Today I put Charlie down for his morning nap as soon as we got home from dropping Finny off, and then I hit the ground running. Laundry down the chute. Sheets off Finny’s bed. Dust. Change out laundry. Heat up coffee. Attack list: write ad, renew library books, plan Christmas budget, plan playdate, call Cincinnati Bell about slow Internet, order hats and mittens online, blog.
As I was busily buzzing around the house, moving as fast as my legs would carry me and constantly being stopped by new reminder bells in my head to add to the list—fix squeaky door, put away Halloween costumes, clean toilets, pay speeding ticket, empty dishwasher—I heard Charlie up in his room still crying. It had been twenty, maybe thirty minutes. I knew he was tired, so why still crying?
I set my hot coffee on the coaster and paused my work at the computer and climbed the stairs to see if I could give him a quick back rub and get him to settle into his snooze, but when I opened the door, I found that the poor baby was stuck. His chubby thigh was pinned between the rails of his crib. I’ve never used a bumper pad because the American Academy of Pediatrics has always scared me away from them, but this situation would make a good argument for them. So I jimmied his pudgy little thigh out of the crib rails and I picked him up to soothe him out of his hysterics. Then, I made him a bottle and settled into the rocking chair in his room and I rocked him and fed him as we listened to some lullabies and the soft whir of his fan. Then, he fell asleep, and I was stuck.
Charlie never sleeps in my arms, he’s never slept on my chest or in my bed, and we almost never rock him to sleep. There’s just been no time and no energy to give Charlie this kind of pampering. He gets lots of compliments on his good-natured demeanor, so maybe this is a direct result of the fact that this kid has just had to roll with it a bit more than his brother had to. ( I actually spent $7 on Grapeseed Oil once to give Finny a baby massage as recommended by a video I watched. I used it once.)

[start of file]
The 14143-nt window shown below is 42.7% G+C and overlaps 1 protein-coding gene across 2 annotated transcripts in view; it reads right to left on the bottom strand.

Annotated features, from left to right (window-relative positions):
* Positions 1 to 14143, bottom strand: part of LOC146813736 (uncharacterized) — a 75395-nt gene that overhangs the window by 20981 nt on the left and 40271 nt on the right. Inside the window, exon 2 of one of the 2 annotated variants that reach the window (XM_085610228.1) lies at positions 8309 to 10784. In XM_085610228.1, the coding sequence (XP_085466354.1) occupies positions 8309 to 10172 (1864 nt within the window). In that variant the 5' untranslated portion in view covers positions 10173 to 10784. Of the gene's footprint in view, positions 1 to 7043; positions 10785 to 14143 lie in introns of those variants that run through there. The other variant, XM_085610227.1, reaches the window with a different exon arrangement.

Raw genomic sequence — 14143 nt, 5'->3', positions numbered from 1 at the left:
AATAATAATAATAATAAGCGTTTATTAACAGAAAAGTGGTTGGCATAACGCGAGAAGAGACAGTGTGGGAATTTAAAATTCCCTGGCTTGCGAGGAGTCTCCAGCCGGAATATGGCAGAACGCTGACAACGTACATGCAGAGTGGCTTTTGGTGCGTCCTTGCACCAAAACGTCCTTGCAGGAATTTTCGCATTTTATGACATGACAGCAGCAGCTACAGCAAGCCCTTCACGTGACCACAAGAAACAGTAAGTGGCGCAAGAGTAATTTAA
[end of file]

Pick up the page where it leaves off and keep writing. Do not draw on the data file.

As Charlie snoozed in my arms, the list ticked on in my head, but I found that I couldn’t get up. I was stuck in the chair, pinned down by a kind of life-affirming pleasure that only comes around if you allow yourself to be still long enough to capture it. Like watching the sun fall through the leaves onto a wooded path, it was, in every sense— bliss.
And even though the list ticked on—change the carseats, organize the clothes, order printer paper—I found that there was a louder voice overtaking it. The voice of an older, wiser me from ten years down the road, saying... Visit Jill's blog to read the rest of the story.
|Jill is a stay-at-home mom to two boys. She is a teacher and a writer on the side and tries to fulfill these roles as often as she can (when she's not doing the very full-time work of parenting). You can read more of Jill's thoughts on motherhood on her blog: Musings on Motherhood.|
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